How do you value the Labor Reform and its effects?
When you have temporality as the norm, changing the norm immediately has some effects. The temporality in Europe is between 10 and 13 points on average in the countries of the European Union. We are a country with a very important services sector, even with a higher weight of agriculture than the rest of the countries around us, we compare ourselves in the European Union, it is a higher country. The discontinuous fixed contract is far from reaching its ceiling because there are sectors that it has not yet entered, such as agriculture. Therefore, there is still a long implementation process. We should start working with the employers; and I say with the employers, not with the Government. If we align ourselves with CEOE, then it will be much easier to implement it with the negotiation tables.
At some point, we have to evaluate the effects of the labor reform and see where we have left shadows because we begin to visualize its effects, but we could, according to the employers and CCOO, request an independent report that reflects the elements that do not work and what is could improve, to understand each other better. There are some aspects that we have been highlighting, such as part-time work, which is one of them, and which has more than one possibility of being addressed.
They have begun to speak with Social Security through the pension table. What assessments do you make on issues such as partial or early retirement?
This part of the table has been opened more at the request of the Government than of the organizations. Therefore, what The Government has to understand that we are not going to offer what we have not asked for in previous reforms. I say this because early retirements, unwanted early retirements, have already been punished enough throughout this period. So much so that we are already above the average retirement age of 65 years in Spain, taking into account that there are many people who still have the right to retire at 65, because there is a transition process and there are many people who still It has very high years of contributions. Therefore, do not look for us in that.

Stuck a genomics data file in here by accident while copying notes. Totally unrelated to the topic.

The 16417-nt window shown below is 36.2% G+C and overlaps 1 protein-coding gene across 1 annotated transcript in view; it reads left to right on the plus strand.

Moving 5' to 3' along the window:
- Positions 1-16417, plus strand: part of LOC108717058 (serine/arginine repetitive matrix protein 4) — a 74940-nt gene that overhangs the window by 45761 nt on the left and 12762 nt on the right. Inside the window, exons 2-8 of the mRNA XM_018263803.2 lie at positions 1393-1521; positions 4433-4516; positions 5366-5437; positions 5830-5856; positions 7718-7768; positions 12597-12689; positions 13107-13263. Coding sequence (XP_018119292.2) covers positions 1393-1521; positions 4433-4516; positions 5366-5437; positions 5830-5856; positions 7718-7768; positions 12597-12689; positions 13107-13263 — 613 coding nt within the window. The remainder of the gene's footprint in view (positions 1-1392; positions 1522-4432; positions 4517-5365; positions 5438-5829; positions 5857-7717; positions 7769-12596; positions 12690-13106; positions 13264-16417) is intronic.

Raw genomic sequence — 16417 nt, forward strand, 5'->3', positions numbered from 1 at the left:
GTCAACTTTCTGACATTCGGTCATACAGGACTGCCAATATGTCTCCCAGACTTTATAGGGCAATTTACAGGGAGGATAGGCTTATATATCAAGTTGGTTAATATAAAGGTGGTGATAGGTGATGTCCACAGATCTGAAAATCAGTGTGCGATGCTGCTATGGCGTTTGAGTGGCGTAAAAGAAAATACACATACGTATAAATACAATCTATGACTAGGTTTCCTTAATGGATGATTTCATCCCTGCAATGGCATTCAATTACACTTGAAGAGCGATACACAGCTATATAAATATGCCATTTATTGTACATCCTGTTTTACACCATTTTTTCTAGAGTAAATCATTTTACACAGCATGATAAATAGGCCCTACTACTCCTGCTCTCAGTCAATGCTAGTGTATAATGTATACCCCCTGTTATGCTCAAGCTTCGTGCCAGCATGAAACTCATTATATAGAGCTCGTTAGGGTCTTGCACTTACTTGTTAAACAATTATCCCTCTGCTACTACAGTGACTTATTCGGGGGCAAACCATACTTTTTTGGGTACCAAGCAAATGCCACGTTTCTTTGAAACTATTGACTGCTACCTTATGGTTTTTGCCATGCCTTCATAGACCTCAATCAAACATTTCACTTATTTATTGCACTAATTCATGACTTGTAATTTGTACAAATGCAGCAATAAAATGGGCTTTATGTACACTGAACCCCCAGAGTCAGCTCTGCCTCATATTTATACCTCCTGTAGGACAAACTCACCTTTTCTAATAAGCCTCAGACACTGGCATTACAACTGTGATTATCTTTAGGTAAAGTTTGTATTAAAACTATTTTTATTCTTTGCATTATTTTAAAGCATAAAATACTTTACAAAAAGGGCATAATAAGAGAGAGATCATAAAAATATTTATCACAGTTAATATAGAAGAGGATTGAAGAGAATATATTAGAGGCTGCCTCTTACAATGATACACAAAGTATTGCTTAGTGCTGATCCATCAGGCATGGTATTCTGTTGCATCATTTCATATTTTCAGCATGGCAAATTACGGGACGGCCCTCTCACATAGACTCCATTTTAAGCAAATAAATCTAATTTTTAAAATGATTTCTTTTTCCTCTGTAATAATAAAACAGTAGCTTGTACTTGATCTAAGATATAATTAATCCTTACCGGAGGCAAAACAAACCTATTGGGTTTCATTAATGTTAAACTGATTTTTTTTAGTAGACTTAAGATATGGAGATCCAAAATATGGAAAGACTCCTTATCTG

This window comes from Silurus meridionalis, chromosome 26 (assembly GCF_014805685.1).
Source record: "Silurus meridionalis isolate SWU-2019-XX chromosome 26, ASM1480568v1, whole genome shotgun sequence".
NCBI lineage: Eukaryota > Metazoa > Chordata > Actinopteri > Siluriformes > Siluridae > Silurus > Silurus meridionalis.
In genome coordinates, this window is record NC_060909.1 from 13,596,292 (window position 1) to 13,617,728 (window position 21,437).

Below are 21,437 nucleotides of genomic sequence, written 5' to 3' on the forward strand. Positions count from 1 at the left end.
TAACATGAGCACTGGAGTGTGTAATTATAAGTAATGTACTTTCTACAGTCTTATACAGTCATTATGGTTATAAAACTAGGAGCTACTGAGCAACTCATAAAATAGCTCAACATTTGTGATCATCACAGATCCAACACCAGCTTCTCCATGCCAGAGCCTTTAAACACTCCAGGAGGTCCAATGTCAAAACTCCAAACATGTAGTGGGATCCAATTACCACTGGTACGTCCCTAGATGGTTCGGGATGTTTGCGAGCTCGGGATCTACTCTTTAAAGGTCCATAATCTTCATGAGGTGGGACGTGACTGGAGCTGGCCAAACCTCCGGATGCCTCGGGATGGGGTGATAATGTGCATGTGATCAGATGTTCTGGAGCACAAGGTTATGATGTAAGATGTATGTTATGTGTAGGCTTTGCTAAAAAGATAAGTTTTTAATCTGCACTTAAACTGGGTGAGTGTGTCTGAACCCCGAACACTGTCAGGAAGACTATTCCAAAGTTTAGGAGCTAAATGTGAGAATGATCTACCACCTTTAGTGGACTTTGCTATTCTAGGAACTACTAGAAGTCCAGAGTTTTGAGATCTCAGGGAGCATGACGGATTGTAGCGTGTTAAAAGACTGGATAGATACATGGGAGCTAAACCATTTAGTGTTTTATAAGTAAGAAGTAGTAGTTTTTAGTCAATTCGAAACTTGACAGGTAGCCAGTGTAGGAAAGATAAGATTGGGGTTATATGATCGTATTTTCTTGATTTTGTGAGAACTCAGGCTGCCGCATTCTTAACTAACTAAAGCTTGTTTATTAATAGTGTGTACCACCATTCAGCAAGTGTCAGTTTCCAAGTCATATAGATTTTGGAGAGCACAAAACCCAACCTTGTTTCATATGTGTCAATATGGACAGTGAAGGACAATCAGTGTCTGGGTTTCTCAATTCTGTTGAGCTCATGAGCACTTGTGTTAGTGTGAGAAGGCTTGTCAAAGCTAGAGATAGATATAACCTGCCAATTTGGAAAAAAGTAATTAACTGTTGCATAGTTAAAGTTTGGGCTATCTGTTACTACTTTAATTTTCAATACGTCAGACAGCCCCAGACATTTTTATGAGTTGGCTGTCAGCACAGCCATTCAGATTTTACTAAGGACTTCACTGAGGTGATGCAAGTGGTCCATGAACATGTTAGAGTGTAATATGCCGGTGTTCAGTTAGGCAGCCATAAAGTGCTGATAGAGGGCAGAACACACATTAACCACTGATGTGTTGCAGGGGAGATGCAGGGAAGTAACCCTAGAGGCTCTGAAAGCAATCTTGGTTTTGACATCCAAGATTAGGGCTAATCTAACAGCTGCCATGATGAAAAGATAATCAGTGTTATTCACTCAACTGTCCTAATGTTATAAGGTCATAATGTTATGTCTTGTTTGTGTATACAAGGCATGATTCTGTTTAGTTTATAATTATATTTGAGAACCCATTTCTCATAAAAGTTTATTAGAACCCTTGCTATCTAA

For us it is essential to establish the relief contract for all the productive sectors of our country. That means that I am not subject to seeing what happens next year, which is very expensive for me. Social Security counts the cost but does not count the savings that it has with a replacement contract, because it has the virtuality that one person is replaced by another and, therefore, when you calculate the cost, you have to take into account that that worker or that worker, if he or she has retired at an age, can ask the company to amortize the job instead of hiring another. That is an issue for the country because we have many companies that use retirement as an instrument to reduce staff.
Early retirement or transitions to retirement, or flexible retirement, are other instruments that we are discussing. There may be people who decide that they prefer to retire later and do so by reducing their working hours before reaching retirement age. Why deny that flexibility if it makes retirement processes easier?
What is your opinion of the situation of Spanish farmers in France?
It seems reasonable to me that there are these mobilizations and, frankly, it seems rude to me that someone tries to take this to a nationalism of their country against the neighboring country. This point, which somehow appears in France, where Ségolène Royal is the Marine Le Pen, in this case, is that of demagoguery and lack of shame. European farmers must be protected because their protests make perfect sense and to do so we must ensure that they compete on equal terms. In Spain we have made the food chain law and the Government of Spain has to provide means to ensure compliance. Because it is essential that selling at a loss is not allowed.